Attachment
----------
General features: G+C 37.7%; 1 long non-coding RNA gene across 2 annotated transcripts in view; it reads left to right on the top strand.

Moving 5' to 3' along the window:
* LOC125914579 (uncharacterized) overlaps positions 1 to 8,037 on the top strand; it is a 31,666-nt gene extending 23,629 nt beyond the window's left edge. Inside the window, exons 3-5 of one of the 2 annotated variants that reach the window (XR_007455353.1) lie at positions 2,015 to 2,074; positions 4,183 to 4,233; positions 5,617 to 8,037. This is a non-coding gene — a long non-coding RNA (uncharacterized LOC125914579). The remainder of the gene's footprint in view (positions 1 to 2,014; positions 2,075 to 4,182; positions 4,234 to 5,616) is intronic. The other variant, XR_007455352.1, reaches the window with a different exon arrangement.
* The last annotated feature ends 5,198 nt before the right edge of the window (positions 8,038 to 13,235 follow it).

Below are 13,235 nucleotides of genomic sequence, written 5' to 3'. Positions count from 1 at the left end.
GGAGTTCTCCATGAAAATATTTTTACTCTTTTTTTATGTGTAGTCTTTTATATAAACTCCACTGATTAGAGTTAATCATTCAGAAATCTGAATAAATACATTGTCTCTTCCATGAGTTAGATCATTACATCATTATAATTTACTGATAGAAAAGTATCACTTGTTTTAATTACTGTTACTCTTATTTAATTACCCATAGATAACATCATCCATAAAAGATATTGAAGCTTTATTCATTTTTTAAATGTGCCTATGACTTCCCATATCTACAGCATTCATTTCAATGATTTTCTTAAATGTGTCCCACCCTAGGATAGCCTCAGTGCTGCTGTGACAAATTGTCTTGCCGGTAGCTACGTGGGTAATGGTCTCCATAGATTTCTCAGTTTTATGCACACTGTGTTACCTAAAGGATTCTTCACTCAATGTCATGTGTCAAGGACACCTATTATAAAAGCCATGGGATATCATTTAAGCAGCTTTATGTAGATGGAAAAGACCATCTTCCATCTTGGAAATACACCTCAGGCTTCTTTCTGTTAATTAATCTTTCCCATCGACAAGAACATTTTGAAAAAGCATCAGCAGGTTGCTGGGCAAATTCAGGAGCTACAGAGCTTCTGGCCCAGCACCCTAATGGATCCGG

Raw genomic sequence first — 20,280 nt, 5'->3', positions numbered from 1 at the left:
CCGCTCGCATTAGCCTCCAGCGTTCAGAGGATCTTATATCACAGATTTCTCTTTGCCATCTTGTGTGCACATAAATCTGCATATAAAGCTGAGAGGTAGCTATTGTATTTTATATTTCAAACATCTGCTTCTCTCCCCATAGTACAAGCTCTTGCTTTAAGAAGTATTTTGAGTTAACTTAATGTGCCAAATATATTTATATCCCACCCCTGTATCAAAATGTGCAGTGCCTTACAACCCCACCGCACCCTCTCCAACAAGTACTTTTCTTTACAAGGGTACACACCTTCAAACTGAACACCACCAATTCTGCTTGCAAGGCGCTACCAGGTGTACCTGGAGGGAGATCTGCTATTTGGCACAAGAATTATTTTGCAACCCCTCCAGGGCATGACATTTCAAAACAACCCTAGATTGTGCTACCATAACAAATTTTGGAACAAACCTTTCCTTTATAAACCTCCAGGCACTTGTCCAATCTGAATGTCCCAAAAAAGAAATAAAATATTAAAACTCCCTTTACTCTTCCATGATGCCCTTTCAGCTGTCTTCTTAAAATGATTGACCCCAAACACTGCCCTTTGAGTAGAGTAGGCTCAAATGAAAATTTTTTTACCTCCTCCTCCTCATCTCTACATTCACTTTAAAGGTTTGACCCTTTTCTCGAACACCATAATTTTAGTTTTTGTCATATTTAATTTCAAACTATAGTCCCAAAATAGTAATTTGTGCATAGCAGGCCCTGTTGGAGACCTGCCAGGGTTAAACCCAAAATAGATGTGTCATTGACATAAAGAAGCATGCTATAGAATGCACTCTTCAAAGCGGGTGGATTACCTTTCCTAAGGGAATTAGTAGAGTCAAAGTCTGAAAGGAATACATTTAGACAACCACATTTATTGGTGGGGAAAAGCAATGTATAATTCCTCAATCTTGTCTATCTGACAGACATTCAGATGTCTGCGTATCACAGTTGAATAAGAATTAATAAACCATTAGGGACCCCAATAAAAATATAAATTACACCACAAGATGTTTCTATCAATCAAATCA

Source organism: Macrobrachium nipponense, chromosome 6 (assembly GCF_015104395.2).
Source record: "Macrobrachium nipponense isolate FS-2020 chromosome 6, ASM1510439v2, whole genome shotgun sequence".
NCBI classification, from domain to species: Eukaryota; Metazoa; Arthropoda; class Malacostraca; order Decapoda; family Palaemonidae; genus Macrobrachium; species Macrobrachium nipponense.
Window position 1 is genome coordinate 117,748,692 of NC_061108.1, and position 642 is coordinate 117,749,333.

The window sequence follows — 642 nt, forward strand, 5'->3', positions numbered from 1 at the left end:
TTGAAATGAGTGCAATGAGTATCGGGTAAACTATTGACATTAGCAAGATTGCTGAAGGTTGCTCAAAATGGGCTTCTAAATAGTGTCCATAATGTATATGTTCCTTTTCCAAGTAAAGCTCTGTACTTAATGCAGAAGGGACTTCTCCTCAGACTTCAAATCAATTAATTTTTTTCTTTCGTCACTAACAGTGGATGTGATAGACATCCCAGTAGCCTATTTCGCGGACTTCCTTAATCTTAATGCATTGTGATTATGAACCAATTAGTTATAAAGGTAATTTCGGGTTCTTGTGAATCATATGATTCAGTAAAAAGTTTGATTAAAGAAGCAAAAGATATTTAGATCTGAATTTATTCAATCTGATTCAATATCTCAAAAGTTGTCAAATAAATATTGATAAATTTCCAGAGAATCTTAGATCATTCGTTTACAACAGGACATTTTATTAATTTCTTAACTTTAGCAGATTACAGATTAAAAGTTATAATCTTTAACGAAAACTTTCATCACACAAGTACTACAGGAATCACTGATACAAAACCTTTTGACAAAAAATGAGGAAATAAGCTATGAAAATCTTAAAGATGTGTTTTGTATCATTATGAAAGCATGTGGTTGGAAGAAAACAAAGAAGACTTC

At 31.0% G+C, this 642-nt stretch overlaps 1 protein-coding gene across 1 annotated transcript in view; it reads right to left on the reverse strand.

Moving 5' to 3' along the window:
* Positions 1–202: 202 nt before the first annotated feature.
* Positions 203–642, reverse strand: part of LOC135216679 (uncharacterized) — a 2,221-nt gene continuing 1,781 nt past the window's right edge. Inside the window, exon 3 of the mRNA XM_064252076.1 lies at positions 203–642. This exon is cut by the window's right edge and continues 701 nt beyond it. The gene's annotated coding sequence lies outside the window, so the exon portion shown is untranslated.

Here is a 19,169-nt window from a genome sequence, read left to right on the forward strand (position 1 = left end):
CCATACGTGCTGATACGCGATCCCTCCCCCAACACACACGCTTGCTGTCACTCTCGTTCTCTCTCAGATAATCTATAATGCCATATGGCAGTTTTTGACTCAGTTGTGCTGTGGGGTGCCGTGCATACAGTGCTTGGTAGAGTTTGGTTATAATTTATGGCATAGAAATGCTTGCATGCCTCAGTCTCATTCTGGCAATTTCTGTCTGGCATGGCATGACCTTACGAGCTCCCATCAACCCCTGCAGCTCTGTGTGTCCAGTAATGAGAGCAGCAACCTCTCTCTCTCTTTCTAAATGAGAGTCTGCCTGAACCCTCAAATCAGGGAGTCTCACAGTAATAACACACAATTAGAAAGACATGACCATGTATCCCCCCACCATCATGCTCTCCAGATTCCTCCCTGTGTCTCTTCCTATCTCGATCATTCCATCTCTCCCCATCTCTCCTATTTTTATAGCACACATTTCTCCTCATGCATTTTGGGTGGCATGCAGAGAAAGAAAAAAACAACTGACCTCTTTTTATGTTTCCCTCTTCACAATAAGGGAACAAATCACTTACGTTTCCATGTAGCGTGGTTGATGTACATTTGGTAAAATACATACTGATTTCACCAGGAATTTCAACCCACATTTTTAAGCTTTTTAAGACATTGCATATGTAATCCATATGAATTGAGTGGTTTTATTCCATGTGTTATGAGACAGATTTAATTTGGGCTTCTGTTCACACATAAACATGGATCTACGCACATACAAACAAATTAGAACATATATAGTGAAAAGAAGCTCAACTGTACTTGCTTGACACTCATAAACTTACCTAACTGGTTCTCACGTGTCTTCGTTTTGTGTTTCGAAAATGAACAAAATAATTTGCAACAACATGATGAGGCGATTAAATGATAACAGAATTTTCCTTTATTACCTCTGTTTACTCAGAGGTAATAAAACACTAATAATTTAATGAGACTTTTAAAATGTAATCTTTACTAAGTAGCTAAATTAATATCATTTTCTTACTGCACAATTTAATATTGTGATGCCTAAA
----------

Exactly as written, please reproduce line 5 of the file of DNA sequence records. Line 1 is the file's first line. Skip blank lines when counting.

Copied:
Below are 13,235 nucleotides of genomic sequence, written 5' to 3'. Positions count from 1 at the left end.